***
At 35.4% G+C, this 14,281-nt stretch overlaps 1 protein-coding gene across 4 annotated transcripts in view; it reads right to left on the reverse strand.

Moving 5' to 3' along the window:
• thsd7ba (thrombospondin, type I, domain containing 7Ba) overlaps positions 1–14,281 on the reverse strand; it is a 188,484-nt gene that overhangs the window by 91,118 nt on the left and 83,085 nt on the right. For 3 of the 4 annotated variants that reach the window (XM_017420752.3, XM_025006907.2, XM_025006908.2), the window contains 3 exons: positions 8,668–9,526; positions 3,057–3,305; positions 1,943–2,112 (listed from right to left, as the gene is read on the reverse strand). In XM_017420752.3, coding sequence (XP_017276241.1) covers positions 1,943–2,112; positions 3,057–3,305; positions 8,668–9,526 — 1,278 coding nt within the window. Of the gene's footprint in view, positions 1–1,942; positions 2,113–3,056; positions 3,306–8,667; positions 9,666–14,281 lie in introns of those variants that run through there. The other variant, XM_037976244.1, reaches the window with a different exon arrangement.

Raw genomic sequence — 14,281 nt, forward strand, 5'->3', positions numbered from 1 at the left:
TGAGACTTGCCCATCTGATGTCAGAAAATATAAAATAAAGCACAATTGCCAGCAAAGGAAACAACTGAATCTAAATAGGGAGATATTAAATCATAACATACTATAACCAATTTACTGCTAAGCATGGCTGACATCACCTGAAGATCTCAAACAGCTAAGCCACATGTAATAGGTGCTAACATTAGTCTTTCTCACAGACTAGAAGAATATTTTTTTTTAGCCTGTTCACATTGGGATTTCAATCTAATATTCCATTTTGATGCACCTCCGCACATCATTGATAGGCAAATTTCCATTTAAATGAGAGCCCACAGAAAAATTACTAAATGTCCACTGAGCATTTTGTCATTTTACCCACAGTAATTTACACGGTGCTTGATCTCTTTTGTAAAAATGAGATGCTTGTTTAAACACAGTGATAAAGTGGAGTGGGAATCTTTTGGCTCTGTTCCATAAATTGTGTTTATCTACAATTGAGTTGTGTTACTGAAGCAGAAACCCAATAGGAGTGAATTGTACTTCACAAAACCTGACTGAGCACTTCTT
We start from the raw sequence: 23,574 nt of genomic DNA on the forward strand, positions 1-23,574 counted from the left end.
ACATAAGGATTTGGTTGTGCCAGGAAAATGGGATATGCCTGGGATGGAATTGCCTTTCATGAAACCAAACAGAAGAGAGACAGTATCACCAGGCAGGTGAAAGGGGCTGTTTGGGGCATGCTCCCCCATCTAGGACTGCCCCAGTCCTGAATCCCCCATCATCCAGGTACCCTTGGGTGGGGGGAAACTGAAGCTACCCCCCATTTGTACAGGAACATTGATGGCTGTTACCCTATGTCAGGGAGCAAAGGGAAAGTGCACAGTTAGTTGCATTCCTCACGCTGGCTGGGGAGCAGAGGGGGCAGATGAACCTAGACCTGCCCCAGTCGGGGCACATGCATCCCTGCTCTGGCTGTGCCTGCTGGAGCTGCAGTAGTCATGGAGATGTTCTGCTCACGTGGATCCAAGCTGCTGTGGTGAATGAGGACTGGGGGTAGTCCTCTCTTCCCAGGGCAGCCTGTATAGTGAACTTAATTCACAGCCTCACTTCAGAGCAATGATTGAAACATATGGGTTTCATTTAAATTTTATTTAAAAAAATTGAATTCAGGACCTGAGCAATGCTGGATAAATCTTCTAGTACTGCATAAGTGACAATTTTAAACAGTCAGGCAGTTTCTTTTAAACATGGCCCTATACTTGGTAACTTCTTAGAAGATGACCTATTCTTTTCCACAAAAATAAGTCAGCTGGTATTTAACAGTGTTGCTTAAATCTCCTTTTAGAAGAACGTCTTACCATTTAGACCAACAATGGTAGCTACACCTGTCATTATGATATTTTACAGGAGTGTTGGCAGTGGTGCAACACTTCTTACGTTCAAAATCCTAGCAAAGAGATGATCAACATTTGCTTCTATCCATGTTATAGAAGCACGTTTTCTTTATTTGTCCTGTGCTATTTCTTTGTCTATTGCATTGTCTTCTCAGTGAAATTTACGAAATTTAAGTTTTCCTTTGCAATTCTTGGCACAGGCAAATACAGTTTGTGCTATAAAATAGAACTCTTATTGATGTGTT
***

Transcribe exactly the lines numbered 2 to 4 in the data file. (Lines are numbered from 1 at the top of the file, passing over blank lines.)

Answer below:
Moving 5' to 3' along the window:
• thsd7ba (thrombospondin, type I, domain containing 7Ba) overlaps positions 1–14,281 on the reverse strand; it is a 188,484-nt gene that overhangs the window by 91,118 nt on the left and 83,085 nt on the right. For 3 of the 4 annotated variants that reach the window (XM_017420752.3, XM_025006907.2, XM_025006908.2), the window contains 3 exons: positions 8,668–9,526; positions 3,057–3,305; positions 1,943–2,112 (listed from right to left, as the gene is read on the reverse strand). In XM_017420752.3, coding sequence (XP_017276241.1) covers positions 1,943–2,112; positions 3,057–3,305; positions 8,668–9,526 — 1,278 coding nt within the window. Of the gene's footprint in view, positions 1–1,942; positions 2,113–3,056; positions 3,306–8,667; positions 9,666–14,281 lie in introns of those variants that run through there. The other variant, XM_037976244.1, reaches the window with a different exon arrangement.

Raw genomic sequence — 14,281 nt, forward strand, 5'->3', positions numbered from 1 at the left: